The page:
I love birthdays. I love the delicious fluttery feeling in your tummy on the morning of it. I love the cards, the messages of love from my parents that make me cry, the breakfast, the lunch, the bubbles, the dinner, the karaoke where possible, the candles and the cake crumbs. I’m cheeky enough to stretch it into a birthday week. But this year, my best friend Niamh, knows me well enough to give me a gift that would turn it into a birthday season. While my birthday is at the end of June, she booked us a trip to London to visit our friend a few months later.
After a gorgeous weekend trip, the last stop was to meet a friend for lunch at Mishkins, opposite the Theatre Royal on Drury Lane, before heading to the airport.
It’s owned by Russell Norman, proprietor of quite a few achingly hipster spots in London like ‘Polpo’ and ‘Polpetto.’ Mishkins describe themselves as a ‘kind of Jewish deli with cocktails.’ It’s not kosher, but the menu is laden with New York Katz’s Deli style fare. It’s all Salt beef and Reubens on rye and sauerkraut and turkey schnitzel as well as Americana staples like Macaroni cheese. I was delighted.
We started with ‘Diamond Fizz’ cocktails, which are made with gin, prosecco and lemon and utterly delicious. A dear friend, Andy Clarke, had recommended to try them, and he was right to.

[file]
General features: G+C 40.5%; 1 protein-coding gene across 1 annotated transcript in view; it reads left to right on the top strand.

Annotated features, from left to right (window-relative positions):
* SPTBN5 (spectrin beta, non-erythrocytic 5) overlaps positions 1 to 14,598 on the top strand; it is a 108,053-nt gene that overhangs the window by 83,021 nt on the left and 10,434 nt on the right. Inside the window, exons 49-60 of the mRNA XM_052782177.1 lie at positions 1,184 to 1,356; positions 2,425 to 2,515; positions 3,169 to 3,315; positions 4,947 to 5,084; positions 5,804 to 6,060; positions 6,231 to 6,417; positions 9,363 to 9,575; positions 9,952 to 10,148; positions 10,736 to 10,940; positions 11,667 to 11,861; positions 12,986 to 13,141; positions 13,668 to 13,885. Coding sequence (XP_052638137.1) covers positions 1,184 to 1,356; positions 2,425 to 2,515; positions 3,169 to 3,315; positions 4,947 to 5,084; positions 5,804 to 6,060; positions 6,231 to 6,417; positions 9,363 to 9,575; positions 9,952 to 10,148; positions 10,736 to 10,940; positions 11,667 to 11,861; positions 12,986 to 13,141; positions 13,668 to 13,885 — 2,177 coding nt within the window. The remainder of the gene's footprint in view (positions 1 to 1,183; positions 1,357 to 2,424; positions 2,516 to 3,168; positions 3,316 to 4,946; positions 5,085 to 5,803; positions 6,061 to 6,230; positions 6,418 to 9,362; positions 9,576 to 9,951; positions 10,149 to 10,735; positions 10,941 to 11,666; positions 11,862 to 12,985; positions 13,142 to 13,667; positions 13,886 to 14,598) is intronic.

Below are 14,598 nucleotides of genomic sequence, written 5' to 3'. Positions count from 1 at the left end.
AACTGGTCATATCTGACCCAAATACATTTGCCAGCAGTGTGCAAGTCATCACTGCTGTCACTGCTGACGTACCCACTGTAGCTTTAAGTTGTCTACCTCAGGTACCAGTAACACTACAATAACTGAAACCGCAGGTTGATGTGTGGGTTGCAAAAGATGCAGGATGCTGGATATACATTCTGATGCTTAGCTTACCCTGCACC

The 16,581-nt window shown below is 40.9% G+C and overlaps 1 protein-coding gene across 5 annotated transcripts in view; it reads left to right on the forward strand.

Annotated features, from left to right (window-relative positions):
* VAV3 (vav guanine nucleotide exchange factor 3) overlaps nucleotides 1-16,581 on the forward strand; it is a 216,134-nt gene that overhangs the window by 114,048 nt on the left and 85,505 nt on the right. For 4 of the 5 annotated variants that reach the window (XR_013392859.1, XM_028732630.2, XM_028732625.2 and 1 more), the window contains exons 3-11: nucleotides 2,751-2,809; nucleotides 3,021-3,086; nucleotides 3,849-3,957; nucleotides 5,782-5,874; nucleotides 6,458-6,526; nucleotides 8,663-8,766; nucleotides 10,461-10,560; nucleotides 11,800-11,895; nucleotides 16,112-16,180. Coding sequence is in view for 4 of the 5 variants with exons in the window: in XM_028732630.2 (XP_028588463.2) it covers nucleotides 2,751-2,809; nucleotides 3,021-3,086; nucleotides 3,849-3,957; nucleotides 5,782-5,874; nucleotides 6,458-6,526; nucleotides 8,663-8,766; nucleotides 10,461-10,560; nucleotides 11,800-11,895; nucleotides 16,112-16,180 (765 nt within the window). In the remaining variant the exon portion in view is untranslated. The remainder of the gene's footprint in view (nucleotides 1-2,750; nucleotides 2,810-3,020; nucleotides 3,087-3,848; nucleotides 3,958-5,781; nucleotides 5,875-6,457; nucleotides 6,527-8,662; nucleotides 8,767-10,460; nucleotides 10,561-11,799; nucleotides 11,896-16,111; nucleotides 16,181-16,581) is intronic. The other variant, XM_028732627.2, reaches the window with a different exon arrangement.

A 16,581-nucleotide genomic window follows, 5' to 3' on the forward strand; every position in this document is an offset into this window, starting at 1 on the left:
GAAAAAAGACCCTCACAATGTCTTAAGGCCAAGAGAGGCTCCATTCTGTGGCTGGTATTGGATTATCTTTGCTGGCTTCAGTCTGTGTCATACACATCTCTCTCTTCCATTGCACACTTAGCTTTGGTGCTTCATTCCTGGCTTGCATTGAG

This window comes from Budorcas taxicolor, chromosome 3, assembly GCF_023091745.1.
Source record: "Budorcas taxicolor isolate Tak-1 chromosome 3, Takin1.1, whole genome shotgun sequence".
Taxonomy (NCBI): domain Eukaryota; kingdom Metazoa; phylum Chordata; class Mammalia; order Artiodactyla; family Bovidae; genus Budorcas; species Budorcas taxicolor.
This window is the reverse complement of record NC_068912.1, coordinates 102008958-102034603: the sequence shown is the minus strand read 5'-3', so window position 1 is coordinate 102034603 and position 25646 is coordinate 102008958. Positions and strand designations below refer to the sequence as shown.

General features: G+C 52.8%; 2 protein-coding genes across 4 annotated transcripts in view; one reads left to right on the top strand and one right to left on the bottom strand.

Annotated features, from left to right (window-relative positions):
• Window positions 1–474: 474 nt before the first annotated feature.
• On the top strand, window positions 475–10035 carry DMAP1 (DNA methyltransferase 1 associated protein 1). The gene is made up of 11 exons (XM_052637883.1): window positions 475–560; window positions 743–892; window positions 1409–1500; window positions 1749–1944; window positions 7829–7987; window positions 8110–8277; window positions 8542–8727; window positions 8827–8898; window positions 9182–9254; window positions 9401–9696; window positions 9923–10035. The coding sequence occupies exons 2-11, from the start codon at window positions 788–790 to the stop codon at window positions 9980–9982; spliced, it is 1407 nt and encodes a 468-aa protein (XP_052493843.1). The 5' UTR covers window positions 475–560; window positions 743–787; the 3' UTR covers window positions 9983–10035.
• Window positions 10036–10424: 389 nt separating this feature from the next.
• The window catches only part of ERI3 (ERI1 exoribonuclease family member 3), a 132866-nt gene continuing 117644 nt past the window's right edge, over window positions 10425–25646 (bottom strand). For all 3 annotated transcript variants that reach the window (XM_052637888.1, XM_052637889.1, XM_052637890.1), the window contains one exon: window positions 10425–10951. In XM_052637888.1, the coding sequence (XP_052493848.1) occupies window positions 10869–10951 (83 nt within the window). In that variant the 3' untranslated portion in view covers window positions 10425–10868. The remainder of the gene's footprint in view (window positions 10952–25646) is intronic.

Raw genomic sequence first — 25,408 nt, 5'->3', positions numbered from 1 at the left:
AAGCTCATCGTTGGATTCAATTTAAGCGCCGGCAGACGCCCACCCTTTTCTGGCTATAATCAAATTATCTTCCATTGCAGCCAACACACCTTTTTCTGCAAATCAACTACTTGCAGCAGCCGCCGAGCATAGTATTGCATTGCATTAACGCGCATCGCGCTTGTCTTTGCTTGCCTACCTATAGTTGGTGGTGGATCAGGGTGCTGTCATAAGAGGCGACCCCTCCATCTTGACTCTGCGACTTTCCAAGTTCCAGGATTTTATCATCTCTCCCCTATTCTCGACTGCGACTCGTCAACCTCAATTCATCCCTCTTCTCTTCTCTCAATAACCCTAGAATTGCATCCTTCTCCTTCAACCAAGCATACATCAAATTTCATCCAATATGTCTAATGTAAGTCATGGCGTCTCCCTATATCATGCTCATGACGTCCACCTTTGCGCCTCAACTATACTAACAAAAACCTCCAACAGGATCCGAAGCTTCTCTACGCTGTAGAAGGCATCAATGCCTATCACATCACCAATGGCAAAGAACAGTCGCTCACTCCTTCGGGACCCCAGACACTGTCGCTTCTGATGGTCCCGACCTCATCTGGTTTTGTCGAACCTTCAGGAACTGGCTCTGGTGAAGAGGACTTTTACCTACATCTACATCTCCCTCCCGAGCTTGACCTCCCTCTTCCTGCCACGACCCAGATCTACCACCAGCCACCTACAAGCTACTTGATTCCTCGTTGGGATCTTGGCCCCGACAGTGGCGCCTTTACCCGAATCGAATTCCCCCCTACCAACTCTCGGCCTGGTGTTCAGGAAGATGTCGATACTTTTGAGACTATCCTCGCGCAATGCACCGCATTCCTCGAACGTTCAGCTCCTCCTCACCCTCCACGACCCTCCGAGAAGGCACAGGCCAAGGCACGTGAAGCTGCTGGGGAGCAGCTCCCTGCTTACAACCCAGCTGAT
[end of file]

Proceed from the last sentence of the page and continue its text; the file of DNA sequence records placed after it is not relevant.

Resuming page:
The interior is perfectly pitched in enveloping you in a New York State of mind. It’s all exposed brick and red leather booths and white formica tabletops and the proper plastic ketchup holders. I didn’t need to dream about being in my favourite city, on the Lower East Side, for those few minutes, I was there.
Niamh went for the Turkey Rachel on rye with slaw, Russian dressing and Swiss cheese. I ordered the Steamed 3oz patty with onions and Swiss cheese and Eoin had the meatloaf with soft egg and mash. We shared fries.
The turkey sandwich was tasty, but enormous, and half was left behind. My burger was perfectly fine and perfectly forgettable, the steaming had ensured it wasn’t dry, and there was a lovely hint of caramelised onion. The meatloaf was the highlight, it was well seasoned and moist, with a dinky little tub of mash.
Sadly, the service was not kosher. It was a struggle to get any of the staff’s attention to check on a forgotten order. We had to ask a couple of staff members, a couple of times. A kind word and apology would have gone a long way, but the staff seemed to be more interested in each other’s outfits than serving customers. We felt like schmucks.
We sipped on the cocktails, laughed and got on with our lunch, and just for those few hours, I was as close to Katz’s as I could be.